John-Ward Leighton


Progress is an angel
trying to solve the problems
of the past.
Of course to believe that angle
you have to believe in an angel.
I don’t know what I believe
I have no special theory up my sleeve
at least none that I can retrieve
when the peddle
hits the metal.
We would like to believe
that we know what’s right
and know the difference
between dark and light.
As you have seen from the night before
for me it was almost over before it began
and I wouldn’t have been here
except for the heroism
of a young man named Duncan Duncan.
The young man who had done everything right
then off to war to join the fight:
All the qualities of manhood,
all that was sacred, fine and good.
I’m sure he had his flaws
but none this six year old boy
could see.
He was a surrogate older brother
to my brother and me
and we absolutely adored him.
After the terrible news
from D Day+2
my Uncle George and Aunt Mamie
consoled me after my Mom left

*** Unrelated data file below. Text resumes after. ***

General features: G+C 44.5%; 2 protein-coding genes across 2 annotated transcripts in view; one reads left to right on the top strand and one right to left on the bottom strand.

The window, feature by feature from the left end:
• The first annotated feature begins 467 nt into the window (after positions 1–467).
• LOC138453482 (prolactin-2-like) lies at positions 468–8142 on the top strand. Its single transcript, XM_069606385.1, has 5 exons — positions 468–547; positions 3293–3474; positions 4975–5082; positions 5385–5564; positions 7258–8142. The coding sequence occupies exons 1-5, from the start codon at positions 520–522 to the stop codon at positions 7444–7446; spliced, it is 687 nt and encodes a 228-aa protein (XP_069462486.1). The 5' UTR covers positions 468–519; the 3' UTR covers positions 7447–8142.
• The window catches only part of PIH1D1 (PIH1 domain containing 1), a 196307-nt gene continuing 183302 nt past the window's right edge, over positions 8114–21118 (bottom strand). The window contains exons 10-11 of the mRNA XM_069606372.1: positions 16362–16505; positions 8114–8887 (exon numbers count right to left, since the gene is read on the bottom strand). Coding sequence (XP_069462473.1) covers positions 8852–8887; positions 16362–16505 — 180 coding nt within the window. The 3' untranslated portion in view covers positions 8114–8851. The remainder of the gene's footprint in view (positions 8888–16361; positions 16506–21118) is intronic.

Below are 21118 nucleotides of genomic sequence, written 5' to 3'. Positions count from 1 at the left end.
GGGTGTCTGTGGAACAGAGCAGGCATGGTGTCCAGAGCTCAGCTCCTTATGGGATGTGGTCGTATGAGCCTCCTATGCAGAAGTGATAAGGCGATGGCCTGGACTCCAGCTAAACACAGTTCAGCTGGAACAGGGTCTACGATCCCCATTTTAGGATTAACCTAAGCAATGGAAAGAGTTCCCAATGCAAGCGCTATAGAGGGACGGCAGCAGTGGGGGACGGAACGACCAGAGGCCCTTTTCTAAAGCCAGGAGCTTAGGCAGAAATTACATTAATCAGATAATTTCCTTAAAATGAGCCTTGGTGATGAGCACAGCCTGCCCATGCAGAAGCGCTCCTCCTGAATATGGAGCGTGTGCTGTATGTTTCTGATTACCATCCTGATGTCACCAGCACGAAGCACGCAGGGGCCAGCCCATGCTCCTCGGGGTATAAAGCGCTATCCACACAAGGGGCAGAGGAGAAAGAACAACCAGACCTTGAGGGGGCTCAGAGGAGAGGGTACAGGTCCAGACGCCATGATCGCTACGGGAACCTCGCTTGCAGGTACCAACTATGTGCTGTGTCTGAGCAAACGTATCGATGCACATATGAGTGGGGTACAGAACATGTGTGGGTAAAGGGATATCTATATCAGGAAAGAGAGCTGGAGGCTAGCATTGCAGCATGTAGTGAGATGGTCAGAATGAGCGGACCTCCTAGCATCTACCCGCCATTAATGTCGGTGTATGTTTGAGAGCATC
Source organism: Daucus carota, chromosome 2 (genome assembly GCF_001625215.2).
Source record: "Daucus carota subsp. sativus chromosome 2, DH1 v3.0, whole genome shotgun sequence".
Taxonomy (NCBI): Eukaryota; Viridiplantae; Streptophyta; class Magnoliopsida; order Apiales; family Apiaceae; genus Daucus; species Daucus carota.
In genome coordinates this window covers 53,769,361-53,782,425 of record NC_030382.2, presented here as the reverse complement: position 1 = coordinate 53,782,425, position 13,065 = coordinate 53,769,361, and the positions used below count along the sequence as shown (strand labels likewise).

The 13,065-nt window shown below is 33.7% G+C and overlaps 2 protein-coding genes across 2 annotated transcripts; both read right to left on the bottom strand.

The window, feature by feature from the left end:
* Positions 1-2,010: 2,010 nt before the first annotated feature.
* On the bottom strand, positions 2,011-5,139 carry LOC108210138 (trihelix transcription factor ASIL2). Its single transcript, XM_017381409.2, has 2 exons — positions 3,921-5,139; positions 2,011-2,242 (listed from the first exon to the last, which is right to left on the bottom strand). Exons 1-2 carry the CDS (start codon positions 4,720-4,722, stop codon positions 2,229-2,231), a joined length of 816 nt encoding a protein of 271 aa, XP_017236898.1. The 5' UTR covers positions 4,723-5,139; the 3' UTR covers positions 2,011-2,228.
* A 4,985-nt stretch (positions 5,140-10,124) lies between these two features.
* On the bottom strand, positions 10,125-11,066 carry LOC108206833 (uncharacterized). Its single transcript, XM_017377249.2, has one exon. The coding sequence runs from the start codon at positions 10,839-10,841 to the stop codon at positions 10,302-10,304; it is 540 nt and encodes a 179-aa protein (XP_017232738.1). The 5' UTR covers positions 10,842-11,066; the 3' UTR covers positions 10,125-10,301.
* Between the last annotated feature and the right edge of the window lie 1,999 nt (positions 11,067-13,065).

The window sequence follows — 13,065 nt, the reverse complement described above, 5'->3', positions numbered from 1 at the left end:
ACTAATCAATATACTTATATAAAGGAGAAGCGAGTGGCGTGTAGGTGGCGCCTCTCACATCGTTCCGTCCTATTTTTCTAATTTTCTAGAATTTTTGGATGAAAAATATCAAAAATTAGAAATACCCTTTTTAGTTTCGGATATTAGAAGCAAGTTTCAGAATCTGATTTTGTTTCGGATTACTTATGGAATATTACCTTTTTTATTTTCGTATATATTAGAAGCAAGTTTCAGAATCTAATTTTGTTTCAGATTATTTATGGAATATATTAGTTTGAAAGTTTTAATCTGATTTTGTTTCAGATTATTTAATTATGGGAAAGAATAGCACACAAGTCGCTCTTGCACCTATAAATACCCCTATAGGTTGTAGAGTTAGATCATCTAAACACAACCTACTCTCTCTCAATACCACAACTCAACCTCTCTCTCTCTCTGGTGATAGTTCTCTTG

because I was totally shattered and bereft.
One of my small tasks
was to bring the mail up from
the mailbox on the road.
The Brocks had two sons off to war
and scanned the road
with apprehension
for telegraph trucks
or strange official vehicles.
They lived for the mail
and the tension would rise with
each day of no Forces letters.
Then they would come in one big batch
and be read and re-read
by the light of lamps.
One boy was in Italy
the other in Normandy
and George and Mamie
would read aloud
so this young eight year old child
felt he knew two men he had never met.
Most of the young men from that time
are old or have passed
and there is grey on this boy’s head.
But, in my heart of hearts
my heroes still step lightly
even when they are numbered with the dead
their laughs and shouts
still echo in my head
and rhymes
when I am
walking in other times.

Author’s Note; Uncle George and Aunty Mame were not blood relatives but in those days of families taking in a small boy, I was encouraged to view them as family. They were very good to me letting me have my own pony to ride to school every morning. The farm was two miles away from the school and about a mile and a half from the next farm.

I loved those people and I’m sure they loved me. They never whacked me or abused me in any way and a stern look or vocal admonishment was enough to quiet a rambunctious eight year old. I wonder whatever happened to the Brocks.

This poem prompted the response, “First Memories of Childhood” ©Copyright January 26, 2006 by Billy Willbond